Pope Francis said there are limits to freedom of speech, especially when it insults or ridicules someone's faith, in comments that the Vatican later said Friday did not mean justifying the attack on the satirical French magazine Charlie Hebdo.
Pope Francis said there are limits to freedom of speech, especially when it insults or ridicules someone’s faith, in comments that the Vatican later said Friday did not mean justifying the attack on the satirical French magazine Charlie Hebdo.
Francis spoke about the Paris terror attacks while en route to the Philippines on Thursday, defending free speech as not only a fundamental human right but a duty to speak one’s mind for the sake of the common good.
But he said there were limits.
By way of example, he referred to Alberto Gasbarri, who organizes papal trips and was standing by his side aboard the papal plane.
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“If my good friend Dr. Gasbarri says a curse word against my mother, he can expect a punch,” Francis said half-jokingly, throwing a mock punch his way. “It’s normal. You cannot provoke. You cannot insult the faith of others. You cannot make fun of the faith of others.”
His pretend punch aside, Francis by no means said the violent attack on Charlie Hebdo was justified. Quite the opposite: He said such horrific violence in God’s name couldn’t be justified and was an “aberration.” But he said a reaction of some sort was to be expected.
The Rev. Thomas Rosica, who collaborates with the Vatican press office, issued a statement early Friday stressing that the pope was by no means justifying the attack on Charlie Hebdo.
“Pope Francis has not advocated violence with his words on the flight,” he said in a statement.
He said Francis’ words were “spoken colloquially and in a friendly, intimate manner among colleagues and friends on the journey.” He noted that Francis has spoken out clearly against the Paris attacks and that violence in God’s name can never be justified.
Many people around the world have defended the right of Charlie Hebdo to publish inflammatory cartoons of the Prophet Muhammed in the wake of the massacre by Islamic extremists at its Paris offices and subsequent attack on a kosher supermarket in which three gunmen killed 17 people.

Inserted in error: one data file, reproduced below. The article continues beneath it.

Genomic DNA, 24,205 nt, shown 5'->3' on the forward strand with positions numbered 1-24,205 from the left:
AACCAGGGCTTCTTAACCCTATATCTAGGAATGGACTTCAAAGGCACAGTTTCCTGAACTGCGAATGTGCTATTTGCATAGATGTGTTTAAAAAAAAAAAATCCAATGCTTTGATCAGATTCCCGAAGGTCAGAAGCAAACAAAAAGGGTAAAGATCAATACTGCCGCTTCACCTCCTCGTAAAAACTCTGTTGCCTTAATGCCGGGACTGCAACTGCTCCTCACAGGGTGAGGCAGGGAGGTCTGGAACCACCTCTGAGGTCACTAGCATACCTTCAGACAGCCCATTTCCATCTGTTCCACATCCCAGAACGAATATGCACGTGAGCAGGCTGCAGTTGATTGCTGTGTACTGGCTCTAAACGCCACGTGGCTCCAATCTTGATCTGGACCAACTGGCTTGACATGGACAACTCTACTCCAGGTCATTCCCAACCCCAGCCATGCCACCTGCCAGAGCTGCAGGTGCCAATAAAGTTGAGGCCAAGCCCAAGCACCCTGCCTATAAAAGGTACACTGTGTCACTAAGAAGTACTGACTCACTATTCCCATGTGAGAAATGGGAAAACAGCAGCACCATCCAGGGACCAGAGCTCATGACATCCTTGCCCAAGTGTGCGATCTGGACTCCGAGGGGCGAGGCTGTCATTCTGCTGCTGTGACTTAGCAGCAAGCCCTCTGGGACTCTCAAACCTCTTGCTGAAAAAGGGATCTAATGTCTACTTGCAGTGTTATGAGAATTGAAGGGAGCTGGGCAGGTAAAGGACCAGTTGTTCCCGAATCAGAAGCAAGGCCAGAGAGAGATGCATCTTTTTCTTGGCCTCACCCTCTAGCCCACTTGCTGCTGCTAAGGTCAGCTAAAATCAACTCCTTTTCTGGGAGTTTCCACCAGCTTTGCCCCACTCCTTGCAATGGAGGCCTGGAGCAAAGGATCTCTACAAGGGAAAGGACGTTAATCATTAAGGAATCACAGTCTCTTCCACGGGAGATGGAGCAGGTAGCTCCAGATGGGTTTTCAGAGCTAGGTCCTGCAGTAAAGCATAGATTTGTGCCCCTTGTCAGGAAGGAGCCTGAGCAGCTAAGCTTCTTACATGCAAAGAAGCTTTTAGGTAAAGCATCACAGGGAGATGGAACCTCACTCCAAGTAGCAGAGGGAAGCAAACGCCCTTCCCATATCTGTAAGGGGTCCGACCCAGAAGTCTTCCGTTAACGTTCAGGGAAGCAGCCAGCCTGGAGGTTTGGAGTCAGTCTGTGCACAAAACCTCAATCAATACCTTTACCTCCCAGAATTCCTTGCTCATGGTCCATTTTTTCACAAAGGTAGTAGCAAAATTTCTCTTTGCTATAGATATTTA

Others, though, have noted that in virtually all societies, freedom of speech has its limits, from laws against Holocaust denial to racially motivated hate speech.
Recently the Vatican and four prominent French imams issued a joint declaration that, while denouncing the Paris attacks, urged the media to treat religions with respect.
Francis, who has called on Muslim leaders in particular to speak out against Islamic extremism, went a step further Thursday when asked by a French journalist about whether there were limits when freedom of expression meets freedom of religion.
“There are so many people who speak badly about religions or other religions, who make fun of them, who make a game out of the religions of others,” he said. “They are provocateurs. And what happens to them is what would happen to Dr. Gasbarri if he says a curse word against my mother. There is a limit.”
In the wake of the Paris attacks, the Vatican has sought to downplay reports that it is a potential target for Islamic extremists, saying it is being vigilant but has received no specific threat.
Francis said he was concerned primarily for the safety of the faithful who come to see him in droves, and said he had spoken to Vatican security officials who are taking “prudent and secure measures.”
“I am worried, but you know I have a defect: a good dose of carelessness. I’m careless about these things,” he said. But he admitted that in his prayers, he had asked that if something were to happen to him that “it doesn’t hurt, because I’m not very courageous when it comes to pain. I’m very timid.”
He added, “I’m in God’s hands.”
Follow Nicole Winfield at twitter.com/nwinfield